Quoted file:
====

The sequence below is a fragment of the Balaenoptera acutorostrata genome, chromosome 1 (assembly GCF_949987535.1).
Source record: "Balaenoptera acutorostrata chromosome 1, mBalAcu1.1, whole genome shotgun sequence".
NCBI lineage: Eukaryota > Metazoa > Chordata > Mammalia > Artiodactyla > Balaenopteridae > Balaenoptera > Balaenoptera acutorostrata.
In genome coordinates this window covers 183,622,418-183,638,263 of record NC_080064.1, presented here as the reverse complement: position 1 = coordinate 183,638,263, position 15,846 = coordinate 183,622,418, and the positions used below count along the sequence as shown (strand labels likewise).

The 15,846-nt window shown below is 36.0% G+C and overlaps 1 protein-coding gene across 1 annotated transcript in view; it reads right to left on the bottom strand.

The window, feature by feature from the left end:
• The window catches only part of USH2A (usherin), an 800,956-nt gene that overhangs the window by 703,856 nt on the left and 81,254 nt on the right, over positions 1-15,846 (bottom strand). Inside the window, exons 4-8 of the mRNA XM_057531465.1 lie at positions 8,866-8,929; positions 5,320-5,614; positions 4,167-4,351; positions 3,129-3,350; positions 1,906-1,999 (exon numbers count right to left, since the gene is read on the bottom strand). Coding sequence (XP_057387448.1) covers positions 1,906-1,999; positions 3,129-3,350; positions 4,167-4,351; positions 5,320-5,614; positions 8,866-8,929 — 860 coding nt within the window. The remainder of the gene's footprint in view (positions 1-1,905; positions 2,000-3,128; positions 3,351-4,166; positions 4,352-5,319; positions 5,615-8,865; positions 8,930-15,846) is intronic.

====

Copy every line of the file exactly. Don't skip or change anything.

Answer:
The sequence below is a fragment of the Balaenoptera acutorostrata genome, chromosome 1 (assembly GCF_949987535.1).
Source record: "Balaenoptera acutorostrata chromosome 1, mBalAcu1.1, whole genome shotgun sequence".
NCBI lineage: Eukaryota > Metazoa > Chordata > Mammalia > Artiodactyla > Balaenopteridae > Balaenoptera > Balaenoptera acutorostrata.
In genome coordinates this window covers 183,622,418-183,638,263 of record NC_080064.1, presented here as the reverse complement: position 1 = coordinate 183,638,263, position 15,846 = coordinate 183,622,418, and the positions used below count along the sequence as shown (strand labels likewise).

The 15,846-nt window shown below is 36.0% G+C and overlaps 1 protein-coding gene across 1 annotated transcript in view; it reads right to left on the bottom strand.

The window, feature by feature from the left end:
• The window catches only part of USH2A (usherin), an 800,956-nt gene that overhangs the window by 703,856 nt on the left and 81,254 nt on the right, over positions 1-15,846 (bottom strand). Inside the window, exons 4-8 of the mRNA XM_057531465.1 lie at positions 8,866-8,929; positions 5,320-5,614; positions 4,167-4,351; positions 3,129-3,350; positions 1,906-1,999 (exon numbers count right to left, since the gene is read on the bottom strand). Coding sequence (XP_057387448.1) covers positions 1,906-1,999; positions 3,129-3,350; positions 4,167-4,351; positions 5,320-5,614; positions 8,866-8,929 — 860 coding nt within the window. The remainder of the gene's footprint in view (positions 1-1,905; positions 2,000-3,128; positions 3,351-4,166; positions 4,352-5,319; positions 5,615-8,865; positions 8,930-15,846) is intronic.